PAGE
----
How To Polish Concrete

Polished concrete has become a highly popular treatment in both commercial and residential builds. Primarily used in flooring, it offers a durable and low-maintenance solution that is also visually appealing. While not a difficult process, it can become time-consuming depending on the level of gloss that is sought. A high concrete gloss finish, for example, could potentially blow out to around 10 hours per square metre – a considerable amount of time and money if not accurately budgeted for. The time required will also be dependent on whether you are pursuing a true concrete polish or a less resource-intensive concrete grind. The difference between the two are outlined below.


What is concrete grinding?

Grinding (or “grind and seal”) is a swift process. Grinding saves an estimated 60% of the total steps required to achieve a full polished concrete finish. A grinder is used on the surface to remove as many imperfections as possible to achieve the desired exposure. A clear, penetrating sealer is then applied across the surface to make it impregnable to other substances. The result is a smooth surface, but one that is lacking the reflectiveness and high-gloss sheen that polishing achieves.


What is concrete polishing?

To achieve a full concrete polish, the slab is ground down to expose the aggregate, with the diamond abrasives getting progressively finer through the process (much like working with a coarse timber and sandpaper). Once completed, the surface is hardened using a penetrating densifier, which also provides a gloss or satin finish. The completed surface will be glass-like and incredibly smooth, as often found in premium office spaces and residences. “Measure twice, cut once” applies to successfully polishing a concrete floor, as thorough preparation is pivotal. The steps involved in achieving a full polish can be broken into four parts:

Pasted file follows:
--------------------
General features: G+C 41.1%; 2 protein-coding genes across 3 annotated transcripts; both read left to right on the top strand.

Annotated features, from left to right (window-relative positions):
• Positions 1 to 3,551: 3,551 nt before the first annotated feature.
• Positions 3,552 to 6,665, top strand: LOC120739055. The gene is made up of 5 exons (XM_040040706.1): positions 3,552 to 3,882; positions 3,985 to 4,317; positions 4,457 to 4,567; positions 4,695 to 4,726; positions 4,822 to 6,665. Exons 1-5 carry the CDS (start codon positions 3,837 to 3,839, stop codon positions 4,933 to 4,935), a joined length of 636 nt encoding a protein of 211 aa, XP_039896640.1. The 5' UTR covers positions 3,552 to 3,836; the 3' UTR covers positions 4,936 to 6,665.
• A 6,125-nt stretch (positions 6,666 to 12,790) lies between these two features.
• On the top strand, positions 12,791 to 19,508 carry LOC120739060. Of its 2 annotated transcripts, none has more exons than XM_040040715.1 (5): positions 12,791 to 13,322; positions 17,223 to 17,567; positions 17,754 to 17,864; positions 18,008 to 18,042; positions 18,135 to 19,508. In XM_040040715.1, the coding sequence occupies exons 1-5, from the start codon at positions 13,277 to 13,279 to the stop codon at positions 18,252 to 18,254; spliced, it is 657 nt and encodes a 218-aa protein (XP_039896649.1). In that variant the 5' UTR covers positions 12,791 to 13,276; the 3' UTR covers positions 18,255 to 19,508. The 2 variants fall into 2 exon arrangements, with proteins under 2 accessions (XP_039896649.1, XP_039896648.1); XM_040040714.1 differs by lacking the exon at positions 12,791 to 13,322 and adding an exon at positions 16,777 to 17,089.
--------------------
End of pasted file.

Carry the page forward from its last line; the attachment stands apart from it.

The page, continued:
How to polish a concrete floor:

  • Step 1 - Initial surface preparation: This process will differ depending on whether the surface is an existing, or new slab. A new slab will decrease costs significantly as things like a decorative polish can be included in the mixing and pouring stages. So to answer the question can you polish old concrete? Yes, just be aware it may cost more depending on your desired finishes. In the preparation phase, any existing sealer or topping needs to be removed and replaced with a topping aggregate of a minimum of 50 mm in depth. Within this topping there may be decorative finish inclusions that are to be displayed in the final finished surface.
  • Step 2 - Surface grinding: Once the topping has hardened, a grinding machine is deployed. Typically starting around 16 grit and getting progressively finer, the exact number of cycles required is dependent on the desired smoothness. This process and the subsequent polishing, can be undertaken either wet or dry, with each method having their merits. For example, the dry method is considerably less messy, however the wet method avoids the residual dust and the associated potential health impacts.
  • Step 3 - Surface sealing: This actually occurs during the grinding process and involves the application of a sealing solution to the surface. This is designed to fill holes and cracks in the slab that have been exposed during grinding. To further strengthen and solidify the surface, a water-based chemical solution (or densifier) is applied. This penetrates the concrete, increasing its density and waterproofing it prior to polishing.
  • Step 4 - Surface polishing: In the final stage, a diamond resin pad or shoe of around 50-grit is used over the surface. Like the grinding process, the grit levels are increased (such as 100, 200, 400, 800, 1500 and finally 3000) to achieve the desired gloss level.



A grind and seal will utilise a concrete grinder, which is designed to remove existing treatments and membranes, smooth out imperfections in the slab and prep the surface for any planned painting or floor coverings. A full polish will require a concrete polisher to achieve a high gloss through fine abrasives. Both machines come in various sizes (from small handheld units to larger industrial machines) and can be fitted with vacuums for dust control. Machines also exist that do both jobs (eg. The 415V Planetary grinder) which can take the surface from grinding, right through to a polished finish and even has an LPG version that runs off a gas bottle.

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